IRMA: Do you follow other dancers? If so, where and how? Do you look on the social media for their work output, for example?
LEONIE NISS: Dance is a visual art and offers a lot of possibilities to let oneself be inspired. Therefore, Instagram, Pinterest, Vimeo or YouTube are very good resources to find great new ideas and concepts by other artists, dancers or choreographers. At this moment, my favourite choreographer is Hofesh Shechter (@ Hofesh Shechter Company). I saw his choreography “Political Mother” in London and was awe-struck. He is recognised as one of the most exciting artists working today, renowned for composing atmospheric musical scorest to compliment the unique physicality of his movement. And I must say, I totally agree.

Leonie Niss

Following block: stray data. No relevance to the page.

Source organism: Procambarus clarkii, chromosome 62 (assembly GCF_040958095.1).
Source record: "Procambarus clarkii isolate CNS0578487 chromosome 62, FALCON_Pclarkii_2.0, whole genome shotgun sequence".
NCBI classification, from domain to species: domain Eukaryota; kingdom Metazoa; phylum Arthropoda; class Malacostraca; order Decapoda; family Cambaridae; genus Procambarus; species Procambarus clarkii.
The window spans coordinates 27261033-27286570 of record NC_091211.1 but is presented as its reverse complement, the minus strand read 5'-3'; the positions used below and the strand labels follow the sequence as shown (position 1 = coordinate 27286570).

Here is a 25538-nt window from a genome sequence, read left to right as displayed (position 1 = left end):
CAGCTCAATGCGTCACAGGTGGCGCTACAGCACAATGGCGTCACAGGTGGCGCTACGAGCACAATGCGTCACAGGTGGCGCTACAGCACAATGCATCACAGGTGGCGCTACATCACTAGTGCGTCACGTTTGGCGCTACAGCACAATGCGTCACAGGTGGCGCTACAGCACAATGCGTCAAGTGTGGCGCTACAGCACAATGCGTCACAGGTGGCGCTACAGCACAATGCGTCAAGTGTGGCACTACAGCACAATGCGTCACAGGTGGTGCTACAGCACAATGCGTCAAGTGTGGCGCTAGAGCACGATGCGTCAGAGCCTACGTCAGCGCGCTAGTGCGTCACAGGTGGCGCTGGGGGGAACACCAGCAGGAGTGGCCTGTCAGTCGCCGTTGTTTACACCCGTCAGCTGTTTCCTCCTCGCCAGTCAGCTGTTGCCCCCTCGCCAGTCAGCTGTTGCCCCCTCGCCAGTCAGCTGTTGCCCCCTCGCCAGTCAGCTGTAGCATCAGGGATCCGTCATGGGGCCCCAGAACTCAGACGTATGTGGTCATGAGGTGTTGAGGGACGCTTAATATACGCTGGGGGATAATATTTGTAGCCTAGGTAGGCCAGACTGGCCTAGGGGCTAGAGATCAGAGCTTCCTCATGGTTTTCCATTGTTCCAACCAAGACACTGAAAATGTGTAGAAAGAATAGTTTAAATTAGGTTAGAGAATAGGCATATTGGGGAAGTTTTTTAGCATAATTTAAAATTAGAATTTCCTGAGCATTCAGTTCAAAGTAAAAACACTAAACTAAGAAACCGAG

Leonie Niss is part of the THE CURRENT DANCE COLLECTIVE, a group of Hamburg-based artists combining contemporary dance and choreography with music, film, photography and design. She says: “As a dancer of that group, I have the possibility to physically deal with social and political themes that move me. Working in that way enables me to express my own feelings in relation to current topics concerning society. Thus our work might reflect part of society in a critical way through the use of various media. This fascinates me greatly.” She lives in NRW. In addition, Leonie works as a dance teacher with refugee children and adolescents and also as a dance therapist in a psychiatric clinic for children.